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Tbilisi voters at a loss

By M. Alkhazashvili
Tuesday, June 3
Dr. Giorgi Khutsishvili’s International Center on Conflict and Negotiation polled Tbilisi residents on their attitudes after last month’s parliamentary elections, in which the government won a crushing—but disputed—victory.

More than half had no faith in the results of the election. That number is not representative of the country at large, but the attitudes of Georgia’s single largest population center are not insignificant.

Less than a quarter of respondents expect this next parliament, which has a four-year term, to be multi-party and democratic.

But they put as little faith in the opposition as they do the government—less than 40 percent of respondents thought a boycott of parliament is a sound idea.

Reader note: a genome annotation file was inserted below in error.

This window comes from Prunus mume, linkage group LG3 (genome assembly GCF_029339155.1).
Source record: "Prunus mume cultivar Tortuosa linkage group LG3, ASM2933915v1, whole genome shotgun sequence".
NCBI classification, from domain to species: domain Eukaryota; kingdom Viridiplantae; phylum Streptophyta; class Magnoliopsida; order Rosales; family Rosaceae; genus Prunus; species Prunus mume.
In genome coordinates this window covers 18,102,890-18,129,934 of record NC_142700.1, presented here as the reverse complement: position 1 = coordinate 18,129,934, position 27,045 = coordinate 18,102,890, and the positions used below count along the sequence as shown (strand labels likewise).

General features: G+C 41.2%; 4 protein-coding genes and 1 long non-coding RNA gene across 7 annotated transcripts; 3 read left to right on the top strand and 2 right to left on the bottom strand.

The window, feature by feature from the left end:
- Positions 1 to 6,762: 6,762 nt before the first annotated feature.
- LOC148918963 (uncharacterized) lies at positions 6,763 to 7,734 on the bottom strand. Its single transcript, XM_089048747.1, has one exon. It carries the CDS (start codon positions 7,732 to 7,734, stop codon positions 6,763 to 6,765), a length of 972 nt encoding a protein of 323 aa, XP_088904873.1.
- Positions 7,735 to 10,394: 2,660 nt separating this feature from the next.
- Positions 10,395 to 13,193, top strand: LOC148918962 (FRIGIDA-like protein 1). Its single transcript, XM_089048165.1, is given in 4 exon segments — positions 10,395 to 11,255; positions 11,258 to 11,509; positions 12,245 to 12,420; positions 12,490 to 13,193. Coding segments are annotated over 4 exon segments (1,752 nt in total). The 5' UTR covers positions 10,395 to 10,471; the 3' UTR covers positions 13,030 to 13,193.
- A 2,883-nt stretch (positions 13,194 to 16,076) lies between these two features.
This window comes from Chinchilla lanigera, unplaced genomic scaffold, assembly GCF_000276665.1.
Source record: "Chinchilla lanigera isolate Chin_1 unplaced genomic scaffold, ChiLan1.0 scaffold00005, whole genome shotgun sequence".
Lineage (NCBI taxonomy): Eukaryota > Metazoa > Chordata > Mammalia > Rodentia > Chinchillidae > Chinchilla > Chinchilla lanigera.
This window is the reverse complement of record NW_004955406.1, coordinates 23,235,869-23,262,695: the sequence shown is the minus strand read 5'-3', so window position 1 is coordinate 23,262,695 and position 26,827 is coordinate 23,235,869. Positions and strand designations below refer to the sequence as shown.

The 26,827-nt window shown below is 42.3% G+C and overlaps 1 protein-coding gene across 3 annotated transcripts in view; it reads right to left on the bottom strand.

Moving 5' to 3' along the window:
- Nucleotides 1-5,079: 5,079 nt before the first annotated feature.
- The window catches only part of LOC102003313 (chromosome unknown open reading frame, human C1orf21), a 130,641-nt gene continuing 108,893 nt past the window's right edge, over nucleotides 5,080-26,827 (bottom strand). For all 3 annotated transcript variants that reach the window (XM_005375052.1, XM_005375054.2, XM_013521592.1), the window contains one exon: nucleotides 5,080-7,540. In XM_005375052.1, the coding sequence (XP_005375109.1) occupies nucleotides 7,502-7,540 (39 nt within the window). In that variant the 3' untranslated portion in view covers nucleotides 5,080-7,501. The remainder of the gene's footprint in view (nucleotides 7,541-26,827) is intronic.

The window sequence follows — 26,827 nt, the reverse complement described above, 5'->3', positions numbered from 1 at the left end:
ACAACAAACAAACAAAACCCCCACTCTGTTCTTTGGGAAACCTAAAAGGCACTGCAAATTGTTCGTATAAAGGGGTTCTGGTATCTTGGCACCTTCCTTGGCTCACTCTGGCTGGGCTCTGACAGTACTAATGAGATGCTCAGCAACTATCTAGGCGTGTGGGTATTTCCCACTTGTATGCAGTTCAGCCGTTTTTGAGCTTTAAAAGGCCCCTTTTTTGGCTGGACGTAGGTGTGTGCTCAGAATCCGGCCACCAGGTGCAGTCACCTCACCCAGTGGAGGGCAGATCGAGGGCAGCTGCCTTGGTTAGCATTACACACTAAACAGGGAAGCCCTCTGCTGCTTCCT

Tbilisi voters are apparently at a loss. They think the elections were unfair and the parliament undemocratic, but disapprove of even peacefully radical steps to overturning the results.

This is bad news for the opposition in the short-term, and bad news for the government in the medium-term.

The opposition cannot count on public support in its current bid to have the election results annulled.

But public support for radical measures can grow with time. And voters are unlikely to come to see this parliament as truly democratic. That spells trouble for the government in the next two or three years. The parliamentary elections have put everyone at a loss.